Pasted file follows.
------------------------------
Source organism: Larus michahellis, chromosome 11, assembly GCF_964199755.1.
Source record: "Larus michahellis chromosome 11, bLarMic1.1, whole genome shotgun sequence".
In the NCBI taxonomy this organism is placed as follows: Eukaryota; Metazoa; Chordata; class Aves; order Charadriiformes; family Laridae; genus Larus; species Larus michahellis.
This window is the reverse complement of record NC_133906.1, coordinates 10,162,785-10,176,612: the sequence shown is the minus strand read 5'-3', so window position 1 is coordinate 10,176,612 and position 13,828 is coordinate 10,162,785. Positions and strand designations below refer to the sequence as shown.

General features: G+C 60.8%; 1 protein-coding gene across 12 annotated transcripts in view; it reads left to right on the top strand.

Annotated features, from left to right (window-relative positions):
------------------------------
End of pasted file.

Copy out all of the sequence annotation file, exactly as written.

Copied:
Source organism: Larus michahellis, chromosome 11, assembly GCF_964199755.1.
Source record: "Larus michahellis chromosome 11, bLarMic1.1, whole genome shotgun sequence".
In the NCBI taxonomy this organism is placed as follows: Eukaryota; Metazoa; Chordata; class Aves; order Charadriiformes; family Laridae; genus Larus; species Larus michahellis.
This window is the reverse complement of record NC_133906.1, coordinates 10,162,785-10,176,612: the sequence shown is the minus strand read 5'-3', so window position 1 is coordinate 10,176,612 and position 13,828 is coordinate 10,162,785. Positions and strand designations below refer to the sequence as shown.

General features: G+C 60.8%; 1 protein-coding gene across 12 annotated transcripts in view; it reads left to right on the top strand.

Annotated features, from left to right (window-relative positions):